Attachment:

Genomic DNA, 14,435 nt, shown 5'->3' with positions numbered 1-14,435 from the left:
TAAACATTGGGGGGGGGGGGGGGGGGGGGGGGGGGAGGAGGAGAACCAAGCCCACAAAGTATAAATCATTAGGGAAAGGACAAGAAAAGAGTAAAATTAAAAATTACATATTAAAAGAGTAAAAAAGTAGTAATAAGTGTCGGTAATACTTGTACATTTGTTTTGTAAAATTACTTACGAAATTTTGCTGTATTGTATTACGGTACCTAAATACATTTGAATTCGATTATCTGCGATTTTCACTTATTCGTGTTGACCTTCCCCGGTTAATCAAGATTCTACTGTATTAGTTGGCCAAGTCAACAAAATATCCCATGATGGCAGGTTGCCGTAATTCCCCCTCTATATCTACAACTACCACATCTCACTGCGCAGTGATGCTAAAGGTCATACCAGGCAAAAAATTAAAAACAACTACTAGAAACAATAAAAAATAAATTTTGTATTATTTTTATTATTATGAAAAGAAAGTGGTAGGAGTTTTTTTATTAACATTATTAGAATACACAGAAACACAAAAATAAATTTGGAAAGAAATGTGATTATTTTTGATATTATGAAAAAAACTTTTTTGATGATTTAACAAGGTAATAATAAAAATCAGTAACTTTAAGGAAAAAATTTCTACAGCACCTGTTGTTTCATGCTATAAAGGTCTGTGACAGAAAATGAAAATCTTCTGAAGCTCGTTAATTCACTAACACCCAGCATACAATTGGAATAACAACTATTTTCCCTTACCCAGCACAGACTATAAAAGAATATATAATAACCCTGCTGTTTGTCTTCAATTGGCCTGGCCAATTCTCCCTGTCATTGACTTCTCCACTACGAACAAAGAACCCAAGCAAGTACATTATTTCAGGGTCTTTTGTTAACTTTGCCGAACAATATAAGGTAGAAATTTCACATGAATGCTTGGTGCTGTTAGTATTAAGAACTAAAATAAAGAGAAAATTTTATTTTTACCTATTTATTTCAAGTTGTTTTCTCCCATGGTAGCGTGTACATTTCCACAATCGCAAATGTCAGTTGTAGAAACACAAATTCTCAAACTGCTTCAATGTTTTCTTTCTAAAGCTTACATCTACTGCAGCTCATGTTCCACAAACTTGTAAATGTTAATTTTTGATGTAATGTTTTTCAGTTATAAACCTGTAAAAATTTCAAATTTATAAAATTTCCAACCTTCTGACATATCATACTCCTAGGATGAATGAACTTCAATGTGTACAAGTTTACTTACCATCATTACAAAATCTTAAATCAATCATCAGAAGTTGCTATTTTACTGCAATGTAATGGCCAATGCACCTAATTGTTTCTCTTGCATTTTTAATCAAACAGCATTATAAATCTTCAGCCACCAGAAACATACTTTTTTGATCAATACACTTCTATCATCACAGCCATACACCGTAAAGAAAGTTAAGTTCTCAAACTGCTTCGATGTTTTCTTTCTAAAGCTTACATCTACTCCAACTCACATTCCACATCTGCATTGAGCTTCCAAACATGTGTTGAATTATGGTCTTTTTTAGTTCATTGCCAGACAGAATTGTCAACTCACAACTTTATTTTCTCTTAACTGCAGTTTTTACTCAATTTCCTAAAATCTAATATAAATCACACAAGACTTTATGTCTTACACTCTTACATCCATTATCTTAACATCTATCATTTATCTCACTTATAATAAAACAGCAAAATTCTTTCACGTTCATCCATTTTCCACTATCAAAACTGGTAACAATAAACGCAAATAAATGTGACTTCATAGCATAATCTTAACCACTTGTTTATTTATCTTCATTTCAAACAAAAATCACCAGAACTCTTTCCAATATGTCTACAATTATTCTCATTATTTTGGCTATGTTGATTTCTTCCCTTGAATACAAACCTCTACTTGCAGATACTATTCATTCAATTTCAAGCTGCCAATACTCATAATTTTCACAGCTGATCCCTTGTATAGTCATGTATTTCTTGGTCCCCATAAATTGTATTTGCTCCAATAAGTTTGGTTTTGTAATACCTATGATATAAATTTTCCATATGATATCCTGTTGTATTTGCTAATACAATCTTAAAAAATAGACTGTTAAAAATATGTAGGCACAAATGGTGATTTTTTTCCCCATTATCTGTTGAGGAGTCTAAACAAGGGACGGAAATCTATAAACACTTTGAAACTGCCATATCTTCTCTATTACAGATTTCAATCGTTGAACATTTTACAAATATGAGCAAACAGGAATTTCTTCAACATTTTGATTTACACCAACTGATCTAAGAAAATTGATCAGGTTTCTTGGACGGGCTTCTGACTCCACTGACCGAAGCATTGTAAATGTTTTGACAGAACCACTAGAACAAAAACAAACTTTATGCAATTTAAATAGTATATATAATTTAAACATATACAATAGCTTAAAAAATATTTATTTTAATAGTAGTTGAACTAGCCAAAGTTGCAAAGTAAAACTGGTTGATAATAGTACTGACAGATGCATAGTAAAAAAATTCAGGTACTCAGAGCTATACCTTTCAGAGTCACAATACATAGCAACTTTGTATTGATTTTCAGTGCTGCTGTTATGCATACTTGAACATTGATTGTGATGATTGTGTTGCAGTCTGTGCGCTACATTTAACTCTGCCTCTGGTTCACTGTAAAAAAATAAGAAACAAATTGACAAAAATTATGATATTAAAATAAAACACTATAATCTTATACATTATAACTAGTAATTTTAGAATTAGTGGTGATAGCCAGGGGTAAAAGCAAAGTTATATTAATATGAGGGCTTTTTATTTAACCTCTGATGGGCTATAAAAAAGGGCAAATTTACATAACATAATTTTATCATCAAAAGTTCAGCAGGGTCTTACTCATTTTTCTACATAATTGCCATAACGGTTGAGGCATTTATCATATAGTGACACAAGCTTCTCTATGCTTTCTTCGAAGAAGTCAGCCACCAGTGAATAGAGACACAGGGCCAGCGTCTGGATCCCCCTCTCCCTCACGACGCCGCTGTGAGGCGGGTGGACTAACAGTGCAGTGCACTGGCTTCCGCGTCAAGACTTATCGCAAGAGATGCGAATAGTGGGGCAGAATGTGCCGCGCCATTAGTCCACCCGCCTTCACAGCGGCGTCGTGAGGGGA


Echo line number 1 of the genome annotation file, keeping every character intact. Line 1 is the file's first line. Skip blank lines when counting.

Genomic DNA, 14,435 nt, shown 5'->3' with positions numbered 1-14,435 from the left: